Earlier this year nearly 200 Internet engineers and computer scientists sent a letter to the FCC that explained facts about the structure, history, and evolving nature of the Internet. The reasons we laid out in that letter for writing it then still apply to the draft now:
Based on certain questions the FCC asks in the Notice of Proposed Rulemaking (NPRM), we are concerned that the FCC (or at least Chairman Pai and the authors of the NPRM) appears to lack a fundamental understanding of what the Internet's technology promises to provide, how the Internet actually works, which entities in the Internet ecosystem provide which services, and what the similarities and differences are between the Internet and other telecommunications systems the FCC regulates as telecommunications services.
Unfortunately it looks like the FCC ignored the technical parts of that letter, because the FCC’s latest plan to kill net neutrality is still riddled with technical errors and factual inaccuracies. Here are just a few.
The FCC Still Doesn’t Understand That Using the Internet Means Having Your ISP Transmit Packets For You
The biggest misunderstanding the FCC still has is the incorrect belief that when your broadband provider sells you Internet access, they’re not selling you a service by which you can transmit data to and from whatever points on the Internet you want. Citing a past order, the FCC demonstrates this misunderstanding by claiming that "[e]nd users do not expect to receive (or pay for) two distinct services—both Internet access service and a distinct transmission service, for example.”
This false distinction between “Internet access service” and “a distinct transmission service” is utterly ridiculous and completely ungrounded from reality. As the FCC would have it, there is some sort of “transmission” that is separate from the Internet that ISPs provide access to.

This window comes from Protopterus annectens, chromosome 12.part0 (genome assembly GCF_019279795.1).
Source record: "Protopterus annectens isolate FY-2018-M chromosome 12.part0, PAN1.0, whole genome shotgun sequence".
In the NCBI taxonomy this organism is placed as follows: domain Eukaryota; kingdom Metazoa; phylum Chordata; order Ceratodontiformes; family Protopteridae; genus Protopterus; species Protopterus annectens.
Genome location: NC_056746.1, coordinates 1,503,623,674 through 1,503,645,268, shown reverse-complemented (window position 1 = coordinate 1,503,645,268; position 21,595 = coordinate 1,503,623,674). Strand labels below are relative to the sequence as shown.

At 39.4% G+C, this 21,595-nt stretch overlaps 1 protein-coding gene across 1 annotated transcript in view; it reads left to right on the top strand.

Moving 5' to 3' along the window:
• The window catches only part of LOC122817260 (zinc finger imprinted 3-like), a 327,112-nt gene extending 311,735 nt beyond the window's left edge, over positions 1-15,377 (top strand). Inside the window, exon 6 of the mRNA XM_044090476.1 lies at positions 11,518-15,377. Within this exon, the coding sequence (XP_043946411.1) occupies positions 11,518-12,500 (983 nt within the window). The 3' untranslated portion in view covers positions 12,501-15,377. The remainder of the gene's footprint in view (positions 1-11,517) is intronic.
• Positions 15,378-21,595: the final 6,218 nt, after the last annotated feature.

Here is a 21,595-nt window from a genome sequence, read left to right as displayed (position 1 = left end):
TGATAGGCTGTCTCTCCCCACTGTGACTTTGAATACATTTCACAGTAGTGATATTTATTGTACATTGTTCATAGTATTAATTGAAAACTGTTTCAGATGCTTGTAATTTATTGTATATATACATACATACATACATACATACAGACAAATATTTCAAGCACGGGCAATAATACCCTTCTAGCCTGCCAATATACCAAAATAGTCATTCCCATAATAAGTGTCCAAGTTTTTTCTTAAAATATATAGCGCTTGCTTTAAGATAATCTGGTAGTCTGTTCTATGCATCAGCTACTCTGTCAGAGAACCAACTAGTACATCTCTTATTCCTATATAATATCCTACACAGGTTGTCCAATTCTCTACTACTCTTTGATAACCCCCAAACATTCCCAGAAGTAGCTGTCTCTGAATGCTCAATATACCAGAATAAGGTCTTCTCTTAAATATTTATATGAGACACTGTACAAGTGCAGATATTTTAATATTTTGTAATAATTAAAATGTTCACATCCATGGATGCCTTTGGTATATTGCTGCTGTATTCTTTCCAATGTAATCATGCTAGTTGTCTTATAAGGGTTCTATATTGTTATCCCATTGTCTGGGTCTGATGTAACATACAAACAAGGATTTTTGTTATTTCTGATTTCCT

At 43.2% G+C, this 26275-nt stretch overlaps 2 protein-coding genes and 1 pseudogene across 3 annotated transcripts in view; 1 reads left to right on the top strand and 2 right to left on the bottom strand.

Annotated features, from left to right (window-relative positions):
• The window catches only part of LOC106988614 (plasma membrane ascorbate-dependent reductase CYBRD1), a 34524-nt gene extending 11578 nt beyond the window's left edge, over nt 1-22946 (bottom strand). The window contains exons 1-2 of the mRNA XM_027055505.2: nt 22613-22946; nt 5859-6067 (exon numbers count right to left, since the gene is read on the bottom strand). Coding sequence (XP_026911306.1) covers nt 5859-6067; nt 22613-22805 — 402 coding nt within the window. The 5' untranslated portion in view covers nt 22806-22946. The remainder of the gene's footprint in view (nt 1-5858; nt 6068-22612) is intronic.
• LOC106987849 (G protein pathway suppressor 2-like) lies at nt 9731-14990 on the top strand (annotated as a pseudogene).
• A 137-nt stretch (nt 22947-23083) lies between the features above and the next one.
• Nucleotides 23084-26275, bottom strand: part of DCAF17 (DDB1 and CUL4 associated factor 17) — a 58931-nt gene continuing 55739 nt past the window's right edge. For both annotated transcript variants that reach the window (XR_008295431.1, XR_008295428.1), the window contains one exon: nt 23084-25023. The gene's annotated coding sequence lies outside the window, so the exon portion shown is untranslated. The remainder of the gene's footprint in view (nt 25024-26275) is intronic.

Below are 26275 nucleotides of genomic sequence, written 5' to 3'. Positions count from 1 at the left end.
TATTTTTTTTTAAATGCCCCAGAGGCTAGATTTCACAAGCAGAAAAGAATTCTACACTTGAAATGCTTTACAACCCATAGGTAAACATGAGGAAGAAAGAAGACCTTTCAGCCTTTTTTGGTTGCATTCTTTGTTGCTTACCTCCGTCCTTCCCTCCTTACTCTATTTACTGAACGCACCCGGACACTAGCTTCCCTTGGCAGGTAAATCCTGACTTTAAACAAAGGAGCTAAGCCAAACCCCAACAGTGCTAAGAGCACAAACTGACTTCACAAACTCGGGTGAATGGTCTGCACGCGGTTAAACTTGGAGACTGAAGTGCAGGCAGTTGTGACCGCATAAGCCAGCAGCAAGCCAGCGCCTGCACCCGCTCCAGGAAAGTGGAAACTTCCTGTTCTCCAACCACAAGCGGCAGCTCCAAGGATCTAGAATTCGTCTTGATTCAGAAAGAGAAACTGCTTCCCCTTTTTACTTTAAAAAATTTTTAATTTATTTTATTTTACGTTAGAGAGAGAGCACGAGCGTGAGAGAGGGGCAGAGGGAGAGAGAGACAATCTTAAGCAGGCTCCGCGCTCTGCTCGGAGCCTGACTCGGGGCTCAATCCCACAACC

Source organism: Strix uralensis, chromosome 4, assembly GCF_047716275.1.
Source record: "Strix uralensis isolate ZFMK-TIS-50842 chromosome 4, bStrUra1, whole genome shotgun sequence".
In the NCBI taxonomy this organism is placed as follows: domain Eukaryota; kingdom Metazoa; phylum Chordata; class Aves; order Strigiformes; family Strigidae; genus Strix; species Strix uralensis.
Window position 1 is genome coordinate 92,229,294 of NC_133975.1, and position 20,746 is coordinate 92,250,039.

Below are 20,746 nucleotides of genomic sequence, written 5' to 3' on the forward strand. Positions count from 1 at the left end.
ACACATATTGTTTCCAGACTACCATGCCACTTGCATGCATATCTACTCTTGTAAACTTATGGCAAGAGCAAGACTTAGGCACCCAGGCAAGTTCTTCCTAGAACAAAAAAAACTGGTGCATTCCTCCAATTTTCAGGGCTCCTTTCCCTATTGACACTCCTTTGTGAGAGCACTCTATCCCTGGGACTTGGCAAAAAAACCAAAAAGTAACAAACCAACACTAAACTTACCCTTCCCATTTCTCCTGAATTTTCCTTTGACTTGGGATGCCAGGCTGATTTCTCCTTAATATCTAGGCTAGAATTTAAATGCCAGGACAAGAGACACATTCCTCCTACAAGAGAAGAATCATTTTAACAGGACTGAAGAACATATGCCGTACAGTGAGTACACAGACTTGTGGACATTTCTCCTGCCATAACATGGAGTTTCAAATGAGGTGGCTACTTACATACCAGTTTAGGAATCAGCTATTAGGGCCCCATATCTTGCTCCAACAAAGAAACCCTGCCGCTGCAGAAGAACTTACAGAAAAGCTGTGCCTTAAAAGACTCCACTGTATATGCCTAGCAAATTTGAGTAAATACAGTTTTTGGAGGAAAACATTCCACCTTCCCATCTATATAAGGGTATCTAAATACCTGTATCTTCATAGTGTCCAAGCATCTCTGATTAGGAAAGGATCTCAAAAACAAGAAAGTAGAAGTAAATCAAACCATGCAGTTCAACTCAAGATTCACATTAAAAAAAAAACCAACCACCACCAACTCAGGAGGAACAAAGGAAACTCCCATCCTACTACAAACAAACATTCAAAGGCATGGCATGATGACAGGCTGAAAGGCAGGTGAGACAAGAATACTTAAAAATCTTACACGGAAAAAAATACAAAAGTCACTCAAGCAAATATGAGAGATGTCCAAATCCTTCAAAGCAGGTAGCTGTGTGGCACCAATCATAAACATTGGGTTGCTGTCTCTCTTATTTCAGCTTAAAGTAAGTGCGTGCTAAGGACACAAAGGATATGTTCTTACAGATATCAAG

The FCC needs to realize that the Internet is nothing more than transmission between interconnected machines. The FCC’s understanding of the Internet borders on the mystical, as if the Internet itself were some vaguely defined other realm that an ISP opens a portal to. But there is no other realm, only a collection of networks, including the ISP’s networks. There’s no Internet separate from accessing the Internet; the Internet is just machines accessing each other. It’s worrying that such a mischaracterization may be the basis of a federal regulation that will have wide-ranging effects.
The FCC Still Doesn’t Understand How DNS Works
Besides not understanding how Internet access works, the FCC also has a troublingly limited knowledge of how the Domain Name System (DNS) works—even though hundreds of engineers tried to explain it to them this past summer.
Citing back to language dating from the days of Bell Operating Companies, the FCC claims that DNS functions similarly to a gateway. “We do, however, find similarities between functionalities such as address translation and storage and retrieval to key functionalities provided by ISPs as part of broadband Internet access service, and we conclude the court found such gateway and similar functionalities independently sufficient to warrant an information service classification under the MFJ.”
Here’s the thing: “address translation” and “storage and retrieval” are fundamental parts of any software implementation; these implementation details have little to do with the service that a system provides. DNS is a fundamental piece of the transmission puzzle. Code translation is a general purpose technique. Every machine translates IP addresses from machine-order to network-order; that doesn’t make every translation point a gateway.
What’s more, the FCC still thinks that “the absence of ISP-provided DNS would fundamentally change the online experience for the consumer.” Although it admits that “ISPs are not the sole providers of DNS services,” it still thinks that DNS is “indispensable to the broadband Internet access service customers use—and expect—today.” As the FCC would have it, an Internet user actively expects their ISP to provide DNS to them.